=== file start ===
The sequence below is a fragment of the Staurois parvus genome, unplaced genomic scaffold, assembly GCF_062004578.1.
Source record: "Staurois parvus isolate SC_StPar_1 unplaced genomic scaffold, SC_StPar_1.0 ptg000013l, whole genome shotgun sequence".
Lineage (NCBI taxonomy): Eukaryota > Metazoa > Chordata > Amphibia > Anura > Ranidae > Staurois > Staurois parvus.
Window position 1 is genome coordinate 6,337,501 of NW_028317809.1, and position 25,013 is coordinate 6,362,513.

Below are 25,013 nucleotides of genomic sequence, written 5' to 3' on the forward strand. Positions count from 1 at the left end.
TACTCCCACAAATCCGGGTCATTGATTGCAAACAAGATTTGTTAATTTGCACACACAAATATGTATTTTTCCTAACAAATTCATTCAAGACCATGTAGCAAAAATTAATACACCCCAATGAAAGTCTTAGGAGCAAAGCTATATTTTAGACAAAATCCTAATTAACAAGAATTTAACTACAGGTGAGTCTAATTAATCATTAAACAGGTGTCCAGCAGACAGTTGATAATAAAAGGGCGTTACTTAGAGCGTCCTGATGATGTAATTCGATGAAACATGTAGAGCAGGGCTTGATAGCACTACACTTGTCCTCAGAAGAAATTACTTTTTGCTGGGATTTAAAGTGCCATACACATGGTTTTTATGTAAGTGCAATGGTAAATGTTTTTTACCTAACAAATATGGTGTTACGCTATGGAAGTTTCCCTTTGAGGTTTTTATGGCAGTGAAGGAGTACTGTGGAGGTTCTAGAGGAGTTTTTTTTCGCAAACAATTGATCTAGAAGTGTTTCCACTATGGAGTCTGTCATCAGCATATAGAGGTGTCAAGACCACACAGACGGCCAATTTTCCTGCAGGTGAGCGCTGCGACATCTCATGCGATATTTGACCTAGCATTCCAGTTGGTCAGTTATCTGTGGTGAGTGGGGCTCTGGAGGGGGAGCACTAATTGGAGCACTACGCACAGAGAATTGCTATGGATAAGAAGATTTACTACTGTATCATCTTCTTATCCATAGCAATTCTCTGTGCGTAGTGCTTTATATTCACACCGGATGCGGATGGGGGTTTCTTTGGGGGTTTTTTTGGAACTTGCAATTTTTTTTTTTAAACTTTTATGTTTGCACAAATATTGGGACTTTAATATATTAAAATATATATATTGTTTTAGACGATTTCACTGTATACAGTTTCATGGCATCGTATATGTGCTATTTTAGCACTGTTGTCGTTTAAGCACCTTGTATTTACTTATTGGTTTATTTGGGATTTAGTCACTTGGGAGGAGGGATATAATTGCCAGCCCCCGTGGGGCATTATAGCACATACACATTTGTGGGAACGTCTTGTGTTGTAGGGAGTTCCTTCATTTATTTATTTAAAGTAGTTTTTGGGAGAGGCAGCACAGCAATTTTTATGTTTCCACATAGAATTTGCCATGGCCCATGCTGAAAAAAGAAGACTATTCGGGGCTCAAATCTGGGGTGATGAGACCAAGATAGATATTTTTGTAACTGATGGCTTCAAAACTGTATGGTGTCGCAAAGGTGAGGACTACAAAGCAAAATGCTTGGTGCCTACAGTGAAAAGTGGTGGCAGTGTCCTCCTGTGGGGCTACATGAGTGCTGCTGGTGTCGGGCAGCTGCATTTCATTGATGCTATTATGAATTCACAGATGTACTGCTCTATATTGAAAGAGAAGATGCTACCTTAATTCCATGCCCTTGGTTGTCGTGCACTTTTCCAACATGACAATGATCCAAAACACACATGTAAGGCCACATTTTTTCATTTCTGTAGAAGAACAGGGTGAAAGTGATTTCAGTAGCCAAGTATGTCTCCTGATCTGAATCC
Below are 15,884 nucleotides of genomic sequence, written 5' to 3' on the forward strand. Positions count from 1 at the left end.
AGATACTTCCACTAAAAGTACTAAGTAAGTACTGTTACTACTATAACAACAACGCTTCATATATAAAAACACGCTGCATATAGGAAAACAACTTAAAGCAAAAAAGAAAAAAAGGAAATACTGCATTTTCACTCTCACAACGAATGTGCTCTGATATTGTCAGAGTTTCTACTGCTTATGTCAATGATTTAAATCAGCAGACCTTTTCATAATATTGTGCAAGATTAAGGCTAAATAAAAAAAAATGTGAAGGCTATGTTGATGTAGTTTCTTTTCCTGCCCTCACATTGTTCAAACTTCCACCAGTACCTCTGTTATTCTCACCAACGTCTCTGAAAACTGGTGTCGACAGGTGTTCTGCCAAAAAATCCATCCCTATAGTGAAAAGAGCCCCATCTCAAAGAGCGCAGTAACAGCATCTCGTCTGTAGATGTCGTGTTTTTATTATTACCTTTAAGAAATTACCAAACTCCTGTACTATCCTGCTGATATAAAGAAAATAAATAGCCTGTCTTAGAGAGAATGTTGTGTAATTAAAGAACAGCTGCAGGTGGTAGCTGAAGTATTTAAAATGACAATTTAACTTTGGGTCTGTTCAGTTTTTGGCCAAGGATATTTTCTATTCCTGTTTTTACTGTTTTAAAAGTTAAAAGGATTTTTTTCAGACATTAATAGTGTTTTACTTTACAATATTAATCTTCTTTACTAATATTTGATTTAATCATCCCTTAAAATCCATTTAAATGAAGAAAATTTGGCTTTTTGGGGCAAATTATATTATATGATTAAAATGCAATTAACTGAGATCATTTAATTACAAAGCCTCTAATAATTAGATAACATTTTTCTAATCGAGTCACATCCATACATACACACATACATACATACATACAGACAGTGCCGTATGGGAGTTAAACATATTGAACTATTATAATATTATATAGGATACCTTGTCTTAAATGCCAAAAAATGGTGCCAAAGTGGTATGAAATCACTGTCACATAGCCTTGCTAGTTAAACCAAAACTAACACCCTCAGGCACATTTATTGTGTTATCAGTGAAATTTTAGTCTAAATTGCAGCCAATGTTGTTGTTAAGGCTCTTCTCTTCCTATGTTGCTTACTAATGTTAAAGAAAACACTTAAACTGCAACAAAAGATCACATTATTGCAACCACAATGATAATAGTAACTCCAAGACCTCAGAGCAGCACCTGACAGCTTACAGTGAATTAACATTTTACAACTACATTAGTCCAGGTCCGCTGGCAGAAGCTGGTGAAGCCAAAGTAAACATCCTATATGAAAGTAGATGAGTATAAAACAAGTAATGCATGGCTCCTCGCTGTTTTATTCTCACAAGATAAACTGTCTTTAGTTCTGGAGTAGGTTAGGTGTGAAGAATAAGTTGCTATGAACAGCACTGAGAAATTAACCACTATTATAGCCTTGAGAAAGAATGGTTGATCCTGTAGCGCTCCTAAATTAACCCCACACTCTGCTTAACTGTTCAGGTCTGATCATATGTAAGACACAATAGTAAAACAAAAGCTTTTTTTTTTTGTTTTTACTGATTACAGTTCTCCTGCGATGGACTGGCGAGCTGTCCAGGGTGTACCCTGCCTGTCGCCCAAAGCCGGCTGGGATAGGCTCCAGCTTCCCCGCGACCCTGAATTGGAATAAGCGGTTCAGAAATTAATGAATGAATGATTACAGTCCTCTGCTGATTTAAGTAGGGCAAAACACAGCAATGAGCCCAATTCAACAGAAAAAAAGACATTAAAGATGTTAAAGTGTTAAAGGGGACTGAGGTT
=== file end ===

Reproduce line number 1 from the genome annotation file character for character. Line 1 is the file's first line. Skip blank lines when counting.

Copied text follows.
The sequence below is a fragment of the Staurois parvus genome, unplaced genomic scaffold, assembly GCF_062004578.1.